About

Patricia Handshiegel

Digital Dish covers the ins and outs of an Internet executive moving into the television arena. Disher Patricia Handschiegel is the founder of Stylediary.net, which she sold to Stylehive.com in November 2007. She has a background in Internet infrastructure and technology business, was an advisor to Kaboodle.com (sold to Hearst in 2007), and has contributed as an entertainment/media business writer for Venturebeat.com. She’s also been an early visionary of professional Internet TV content since 2005 and is currently an advisor on several entertainment/Internet projects. Always an entrepreneur, she had a highly profitable babysitting monopoly at 11, lent her writing skill to students at 17 and landed her first published national article at 23.

She has also worked as a ghost writer for a national TV correspondent. At 22, she was recognized nationally for promoting the growth of women’s hockey and advised companies on creating hockey products for women. She’s been quoted and profiled in dozens of media outlets since and is currently developing two book concepts. A serial entrepreneur, she plans to continue to build Internet, entertainment and media companies, with the goal of promoting social change and charities. She is currently involved in the use of technology to help find missing and abused children, and has contributed financially to TheJoyfulChild.org and other organizations. She is the founder of Look|Shop|List.com (in development).

Categories

Digital Dish



What I Want to Create Now

September 15, 2008 5:52 PM

It has been a tough day for me with projects, hence the lateness of today’s post.

What starts out as something that feels so full of promise is always subjected to those times when it seems like nothing’s going on. People are deciding, thinking, doing their thing. Hello, haven’t they figured out that business doesn’t wait for anyone?!

I jest, but still. There are days when you feel like Tom Cruise in "Top Gun" and everybody loves you, and days when you are Tom Cruise on Oprah’s couch and everybody just shrugs.
You can guess which of these I’ve been feeling like today.

It’s just business—and it holds true in any business. But I can’t lie. It doesn’t make it any easier, no matter what kind of project or market. I waited nearly two long years for the end result of my Internet startup, and I’m sure the same will go for any project in any market, now and forever.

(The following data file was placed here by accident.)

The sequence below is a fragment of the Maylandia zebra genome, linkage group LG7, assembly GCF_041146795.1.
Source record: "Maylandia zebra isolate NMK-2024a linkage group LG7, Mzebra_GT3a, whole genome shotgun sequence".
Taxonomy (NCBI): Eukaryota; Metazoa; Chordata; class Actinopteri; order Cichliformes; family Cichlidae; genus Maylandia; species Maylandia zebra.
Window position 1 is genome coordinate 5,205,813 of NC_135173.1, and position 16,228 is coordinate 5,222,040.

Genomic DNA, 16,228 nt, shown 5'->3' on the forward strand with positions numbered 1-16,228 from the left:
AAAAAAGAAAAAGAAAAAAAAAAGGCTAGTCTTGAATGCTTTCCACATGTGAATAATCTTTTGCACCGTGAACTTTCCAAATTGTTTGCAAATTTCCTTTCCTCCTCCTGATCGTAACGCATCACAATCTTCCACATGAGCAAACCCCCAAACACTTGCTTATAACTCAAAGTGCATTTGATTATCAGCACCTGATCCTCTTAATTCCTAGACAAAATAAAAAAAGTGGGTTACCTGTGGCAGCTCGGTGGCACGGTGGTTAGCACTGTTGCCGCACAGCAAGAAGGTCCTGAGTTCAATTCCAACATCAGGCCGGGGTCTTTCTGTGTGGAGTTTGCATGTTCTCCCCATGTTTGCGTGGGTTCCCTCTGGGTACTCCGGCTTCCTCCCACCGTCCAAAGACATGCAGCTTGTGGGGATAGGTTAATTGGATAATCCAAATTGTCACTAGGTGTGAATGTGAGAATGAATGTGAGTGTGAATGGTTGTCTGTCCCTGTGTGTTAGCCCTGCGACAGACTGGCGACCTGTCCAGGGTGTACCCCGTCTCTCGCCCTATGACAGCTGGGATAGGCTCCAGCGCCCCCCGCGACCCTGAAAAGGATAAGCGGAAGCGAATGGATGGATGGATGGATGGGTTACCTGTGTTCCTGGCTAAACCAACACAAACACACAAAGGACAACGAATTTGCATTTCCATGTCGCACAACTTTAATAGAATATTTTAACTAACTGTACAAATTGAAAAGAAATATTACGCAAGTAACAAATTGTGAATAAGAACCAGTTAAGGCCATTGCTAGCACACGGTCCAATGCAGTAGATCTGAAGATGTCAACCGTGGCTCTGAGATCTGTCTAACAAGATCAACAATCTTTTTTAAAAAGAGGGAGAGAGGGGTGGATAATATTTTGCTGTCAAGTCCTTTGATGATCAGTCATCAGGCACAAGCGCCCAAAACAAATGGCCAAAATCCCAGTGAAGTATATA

The ticket, of course, is to keep moving and keep focused. Right now, I’m developing three or four new ideas for the Web, which I will be working to bundle with revenue and sell to a buyer.

Here’s a sneak peek at what they are:

Teen reality series: I know most of the market is all over comedy, webisodes and docu-reality series targeting the 18-25 demographic, but I’m convinced there’s opportunity in the younger part of the market. I’m currently creating a couple of ideas that will not just tap that demographic, but hopefully inspire girls.

News/talk shows: I believe this format for Web TV has a greater adoptability rate than webisode series, and I’m dying to see if I’m right. Two of my new concepts fall into this space and are going to be super fun. Hint: I’m really excited about things like travel and parenting.

Concepts that inspire UGC: Nobody talks about user-generated content the way they used to, but I still think there are a lot of consumers who would attach to the idea of creating short video projects of their own. One of my Web show ideas leaves plenty of room for just that. It’s professionally produced, but is a concept designed to inspire the audience to create as well.

Will these ideas work? We will soon find out!

TrackBack

TrackBack URL for this entry:
http://www.tvweek.com/cgi-bin/mt/mt-tb.cgi/12958

Comments (3)

Exciting stuff.

You're on the right track...as you already know it's all about marrying the right content to the right, highly targeted audiences.

Parenting is great (especially new Moms) who require information and ease of access. Niche travel whether adventure oriented or upscale luxury is good too. Harder, perhaps given the economy.
Local travel?

Look at the incredible success of Machinima. Our ad agency has a video game client there...and the click through rates have been remarkable.

Mario:

Patricia, I was wondering if your shows projects are targeted towards a market niche as are the other two. Somehow by your biography I think you always work over audience niches. would you care to share the why of it?

@mario, do you mean that i focus on niches? i'm not clear but happy to answer if you can elaborate a little.

@scott, thanks!

Post a comment